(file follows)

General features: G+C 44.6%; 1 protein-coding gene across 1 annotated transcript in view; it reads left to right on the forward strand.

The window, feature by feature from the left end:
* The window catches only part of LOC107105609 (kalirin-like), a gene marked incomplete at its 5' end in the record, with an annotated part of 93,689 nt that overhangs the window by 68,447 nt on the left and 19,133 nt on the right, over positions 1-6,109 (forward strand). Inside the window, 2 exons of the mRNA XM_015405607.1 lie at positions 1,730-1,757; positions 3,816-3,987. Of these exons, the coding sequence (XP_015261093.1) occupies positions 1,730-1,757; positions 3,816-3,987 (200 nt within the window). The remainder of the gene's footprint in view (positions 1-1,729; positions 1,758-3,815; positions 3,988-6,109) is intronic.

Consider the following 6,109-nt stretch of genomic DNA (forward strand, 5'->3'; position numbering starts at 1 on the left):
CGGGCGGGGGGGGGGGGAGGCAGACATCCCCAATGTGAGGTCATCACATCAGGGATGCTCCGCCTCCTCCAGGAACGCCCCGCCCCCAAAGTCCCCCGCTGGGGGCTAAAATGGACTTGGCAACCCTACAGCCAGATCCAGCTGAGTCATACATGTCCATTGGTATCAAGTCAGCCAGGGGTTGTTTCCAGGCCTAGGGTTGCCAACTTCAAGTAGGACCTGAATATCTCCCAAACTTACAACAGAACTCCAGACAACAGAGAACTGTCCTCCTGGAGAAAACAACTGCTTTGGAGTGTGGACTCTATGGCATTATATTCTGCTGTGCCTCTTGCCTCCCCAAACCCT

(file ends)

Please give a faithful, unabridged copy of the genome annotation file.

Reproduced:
General features: G+C 44.6%; 1 protein-coding gene across 1 annotated transcript in view; it reads left to right on the forward strand.

The window, feature by feature from the left end:
* The window catches only part of LOC107105609 (kalirin-like), a gene marked incomplete at its 5' end in the record, with an annotated part of 93,689 nt that overhangs the window by 68,447 nt on the left and 19,133 nt on the right, over positions 1-6,109 (forward strand). Inside the window, 2 exons of the mRNA XM_015405607.1 lie at positions 1,730-1,757; positions 3,816-3,987. Of these exons, the coding sequence (XP_015261093.1) occupies positions 1,730-1,757; positions 3,816-3,987 (200 nt within the window). The remainder of the gene's footprint in view (positions 1-1,729; positions 1,758-3,815; positions 3,988-6,109) is intronic.

Consider the following 6,109-nt stretch of genomic DNA (forward strand, 5'->3'; position numbering starts at 1 on the left):
CGGGCGGGGGGGGGGGGAGGCAGACATCCCCAATGTGAGGTCATCACATCAGGGATGCTCCGCCTCCTCCAGGAACGCCCCGCCCCCAAAGTCCCCCGCTGGGGGCTAAAATGGACTTGGCAACCCTACAGCCAGATCCAGCTGAGTCATACATGTCCATTGGTATCAAGTCAGCCAGGGGTTGTTTCCAGGCCTAGGGTTGCCAACTTCAAGTAGGACCTGAATATCTCCCAAACTTACAACAGAACTCCAGACAACAGAGAACTGTCCTCCTGGAGAAAACAACTGCTTTGGAGTGTGGACTCTATGGCATTATATTCTGCTGTGCCTCTTGCCTCCCCAAACCCT